4 January 2018

How can the Conservatives solve their London problem?


The local elections in London in May could be annihilation for the Conservatives. So says Lord Hayward, a former MP with a knack for predicting elections correctly. London has always been a Labour city, add Tories quietly getting their excuse in early. The fear is the party could actually lose control of the flagship boroughs of Westminster, Wandsworth, Kensington & Chelsea, Richmond, and Kingston & Bromley.

Proper poll data is hard to come by, but a common sense analysis of the situation brings several observations into sharp relief. Here are just some reasons why Lord Hayward is likely to be right:

Brexit has been taken badly in London, the very temple of the bankers, the metropolitan elites and the “citizens of nowhere” derided not just by the Leave campaign but the Prime Minister herself.

London is also the power base of Corbynism, the Ardennes forest through which the opposition leader’s tanks surged in the General Election last year. Labour took 54 per cent of the vote and 39 of the 73 seats in Greater London, including the totemic seats of Kensington and Battersea (where I live).

Unlike then, the local elections franchise will enable EU citizens resident in London to vote. They cannot wait to stick two fingers up at Theresa May.

The crazy new stamp duty regime means many middle class voters in London who might vote Tory cannot move house and are angry.

The Grenfell Fire, very unfairly, has become emblematic of the failings of old-style Tory local government in London.

The editor of the Evening Standard, the principal media outlet in London, former chancellor George Osborne, never misses an opportunity to take a pop at the Prime Minister.

Excessive rail fare rises for commuters mean even many of these suburban stalwarts are ready to rebel against the Conservatives and support Jeremy Corbyn’s policy of renationalisation (code for putting the railways back together after the Tory Humpty Dumpties broke them up).

The Government is pressing ahead with a Third Runway at Heathrow, even though it is the most expensive, noisiest and complicated scheme for airport expansion (here I must declare an interest as a promoter of the cheaper, quieter, simpler extended runway option, which the Department of Transport has repeatedly tried to strangle.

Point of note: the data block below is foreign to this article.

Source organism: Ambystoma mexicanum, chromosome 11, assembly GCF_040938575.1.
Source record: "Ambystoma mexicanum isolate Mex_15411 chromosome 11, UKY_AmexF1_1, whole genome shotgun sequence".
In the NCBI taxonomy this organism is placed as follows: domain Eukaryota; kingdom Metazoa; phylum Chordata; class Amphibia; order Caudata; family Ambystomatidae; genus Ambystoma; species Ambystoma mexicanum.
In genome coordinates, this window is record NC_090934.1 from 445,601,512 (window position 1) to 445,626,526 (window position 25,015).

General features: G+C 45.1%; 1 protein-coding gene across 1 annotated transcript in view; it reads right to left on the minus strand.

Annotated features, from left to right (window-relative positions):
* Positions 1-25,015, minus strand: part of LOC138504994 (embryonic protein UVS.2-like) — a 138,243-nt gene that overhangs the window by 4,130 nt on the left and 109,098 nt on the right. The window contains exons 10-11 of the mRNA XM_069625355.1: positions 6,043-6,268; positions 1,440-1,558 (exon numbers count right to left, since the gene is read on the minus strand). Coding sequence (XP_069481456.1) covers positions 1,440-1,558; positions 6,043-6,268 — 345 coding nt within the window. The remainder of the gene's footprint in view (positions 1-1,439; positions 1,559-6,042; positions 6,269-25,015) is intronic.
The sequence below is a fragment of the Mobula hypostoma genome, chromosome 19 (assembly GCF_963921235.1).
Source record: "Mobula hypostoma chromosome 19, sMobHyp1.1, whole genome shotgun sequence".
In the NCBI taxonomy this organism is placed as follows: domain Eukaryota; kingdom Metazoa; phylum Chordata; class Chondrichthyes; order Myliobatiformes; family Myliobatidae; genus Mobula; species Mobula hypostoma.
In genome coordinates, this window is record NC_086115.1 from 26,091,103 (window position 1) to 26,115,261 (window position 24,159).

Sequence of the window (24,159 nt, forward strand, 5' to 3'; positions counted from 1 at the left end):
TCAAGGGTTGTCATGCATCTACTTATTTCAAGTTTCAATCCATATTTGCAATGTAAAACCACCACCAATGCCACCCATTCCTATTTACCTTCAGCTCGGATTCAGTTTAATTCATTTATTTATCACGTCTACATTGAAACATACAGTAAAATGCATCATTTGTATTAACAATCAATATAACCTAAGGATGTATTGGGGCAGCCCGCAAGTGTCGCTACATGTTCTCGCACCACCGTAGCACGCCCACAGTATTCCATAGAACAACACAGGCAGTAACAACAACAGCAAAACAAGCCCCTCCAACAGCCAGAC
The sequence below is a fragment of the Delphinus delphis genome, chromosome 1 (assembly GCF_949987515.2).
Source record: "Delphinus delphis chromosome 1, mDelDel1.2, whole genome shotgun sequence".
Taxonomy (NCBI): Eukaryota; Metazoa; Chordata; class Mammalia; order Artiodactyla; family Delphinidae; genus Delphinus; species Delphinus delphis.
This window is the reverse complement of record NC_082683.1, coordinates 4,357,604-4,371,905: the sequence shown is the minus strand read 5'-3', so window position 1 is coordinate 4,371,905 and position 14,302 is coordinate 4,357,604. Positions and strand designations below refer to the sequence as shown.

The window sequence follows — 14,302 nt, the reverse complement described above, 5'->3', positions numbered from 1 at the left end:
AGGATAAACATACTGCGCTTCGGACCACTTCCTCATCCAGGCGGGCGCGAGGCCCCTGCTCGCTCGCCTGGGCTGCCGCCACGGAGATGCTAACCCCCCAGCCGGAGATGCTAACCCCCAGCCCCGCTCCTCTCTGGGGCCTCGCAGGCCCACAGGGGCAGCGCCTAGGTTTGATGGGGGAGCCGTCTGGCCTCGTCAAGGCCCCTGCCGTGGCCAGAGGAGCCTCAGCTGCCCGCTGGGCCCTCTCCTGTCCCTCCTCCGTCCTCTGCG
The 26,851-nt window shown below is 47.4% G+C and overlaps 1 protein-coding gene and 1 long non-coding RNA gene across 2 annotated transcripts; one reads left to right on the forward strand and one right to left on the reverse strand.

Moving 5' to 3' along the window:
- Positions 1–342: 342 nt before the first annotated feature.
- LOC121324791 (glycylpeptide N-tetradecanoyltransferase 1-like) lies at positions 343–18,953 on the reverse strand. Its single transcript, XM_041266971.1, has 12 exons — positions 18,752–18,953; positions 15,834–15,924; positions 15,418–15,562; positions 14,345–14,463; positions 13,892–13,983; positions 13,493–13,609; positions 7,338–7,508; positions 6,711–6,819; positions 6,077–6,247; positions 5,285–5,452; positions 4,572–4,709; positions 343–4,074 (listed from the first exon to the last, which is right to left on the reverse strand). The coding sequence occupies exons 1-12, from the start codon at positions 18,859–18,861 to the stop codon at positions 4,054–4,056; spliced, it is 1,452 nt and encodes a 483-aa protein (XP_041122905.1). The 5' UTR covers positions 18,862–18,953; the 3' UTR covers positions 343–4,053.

In other words, not only are the Tories in for a massive, exercise-book-down-trousers thrashing, they probably deserve it. This I might add, is no reflection on the efforts of the hundreds of Conservative councillors in London who quietly do a good job. It is just a brutal turn of the political wheel.

What, one might wonder, can the party do about it?

Assuming that major policy reversals like cutting stamp duty and rail fare rises are not immediately possible, one thing which can be done is to give the party proper leadership and focus in the capital by moving to select the candidate for the 2020 Mayoral election early.

Giving the Conservative a non-Theresa leader in London, with a nice cosmopolitan feel, who could counter Sadiq Khan, would in itself be progress. Interestingly, such a person would probably also have to stand up to the Conservatives in Westminster on all sorts of issues, from business rates to re-introducing stop and search to fight the surge in violent crime in London. They might become the test pilot for a post-Brexit, post-May Conservative revival.

Somebody like Nick Boles, the energetic, modernising MP for Grantham and Stamford, or the inspirational teacher Katharine Birbalsingh or even Kemi Badenoch, the MP for Saffron Walden, who was partly raised in Wimbledon, would fit the bill.

But there are other reasons to get going early.

One of the many shortcomings exposed by Zac Goldsmith’s disastrous mayoral campaign in 2015 is that the Tory party machine in London is not firing on all cylinders. Mr Goldsmith was chosen as candidate in an “Open Primary” just six months before the election. Despite anyone paying £1 being able to vote, the contest mustered only 9,200 voters compared to the near 90,000 Labour members who participated in the selection of Sadiq Khan.

In order to run a proper selection of a credible Mayoral candidate, the Conservatives must first go on a recruitment drive to ensure that tens of thousands of new members are involved in the process, encouraged by the chance to influence both policies in London but also look to the future with confidence. That could take months.

In the next few weeks, a Cabinet reshuffle is expected. It will likely see the party chairman Patrick McLoughlin step down. The first job of his successor should be to ask: “What shall we do about London?” The risk is that a drubbing in the capital city could be a prelude to the Government’s own ultimate demise.

George Trefgarne is founder of Boscobel & Partners, a communications firm